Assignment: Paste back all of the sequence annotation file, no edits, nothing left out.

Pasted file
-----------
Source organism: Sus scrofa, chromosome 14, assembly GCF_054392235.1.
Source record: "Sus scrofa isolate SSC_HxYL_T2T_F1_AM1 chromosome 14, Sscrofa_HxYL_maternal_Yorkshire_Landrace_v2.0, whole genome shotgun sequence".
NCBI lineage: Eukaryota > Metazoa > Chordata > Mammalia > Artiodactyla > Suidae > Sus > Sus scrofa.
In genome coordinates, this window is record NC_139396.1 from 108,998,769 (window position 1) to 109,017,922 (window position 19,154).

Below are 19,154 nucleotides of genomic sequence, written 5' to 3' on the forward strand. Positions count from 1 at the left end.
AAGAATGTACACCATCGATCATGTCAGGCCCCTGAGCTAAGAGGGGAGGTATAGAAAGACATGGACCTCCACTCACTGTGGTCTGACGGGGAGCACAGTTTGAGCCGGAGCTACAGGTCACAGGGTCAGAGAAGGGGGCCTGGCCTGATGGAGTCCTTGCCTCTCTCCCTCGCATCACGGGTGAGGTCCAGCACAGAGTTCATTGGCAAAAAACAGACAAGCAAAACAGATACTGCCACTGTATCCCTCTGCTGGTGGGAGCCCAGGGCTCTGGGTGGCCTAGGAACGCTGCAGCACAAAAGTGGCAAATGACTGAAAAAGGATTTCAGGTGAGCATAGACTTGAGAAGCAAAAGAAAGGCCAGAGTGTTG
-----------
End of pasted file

Source organism: Sus scrofa, chromosome 14, assembly GCF_054392235.1.
Source record: "Sus scrofa isolate SSC_HxYL_T2T_F1_AM1 chromosome 14, Sscrofa_HxYL_maternal_Yorkshire_Landrace_v2.0, whole genome shotgun sequence".
NCBI lineage: Eukaryota > Metazoa > Chordata > Mammalia > Artiodactyla > Suidae > Sus > Sus scrofa.
In genome coordinates, this window is record NC_139396.1 from 108,998,769 (window position 1) to 109,017,922 (window position 19,154).

Below are 19,154 nucleotides of genomic sequence, written 5' to 3' on the forward strand. Positions count from 1 at the left end.
AAGAATGTACACCATCGATCATGTCAGGCCCCTGAGCTAAGAGGGGAGGTATAGAAAGACATGGACCTCCACTCACTGTGGTCTGACGGGGAGCACAGTTTGAGCCGGAGCTACAGGTCACAGGGTCAGAGAAGGGGGCCTGGCCTGATGGAGTCCTTGCCTCTCTCCCTCGCATCACGGGTGAGGTCCAGCACAGAGTTCATTGGCAAAAAACAGACAAGCAAAACAGATACTGCCACTGTATCCCTCTGCTGGTGGGAGCCCAGGGCTCTGGGTGGCCTAGGAACGCTGCAGCACAAAAGTGGCAAATGACTGAAAAAGGATTTCAGGTGAGCATAGACTTGAGAAGCAAAAGAAAGGCCAGAGTGTTG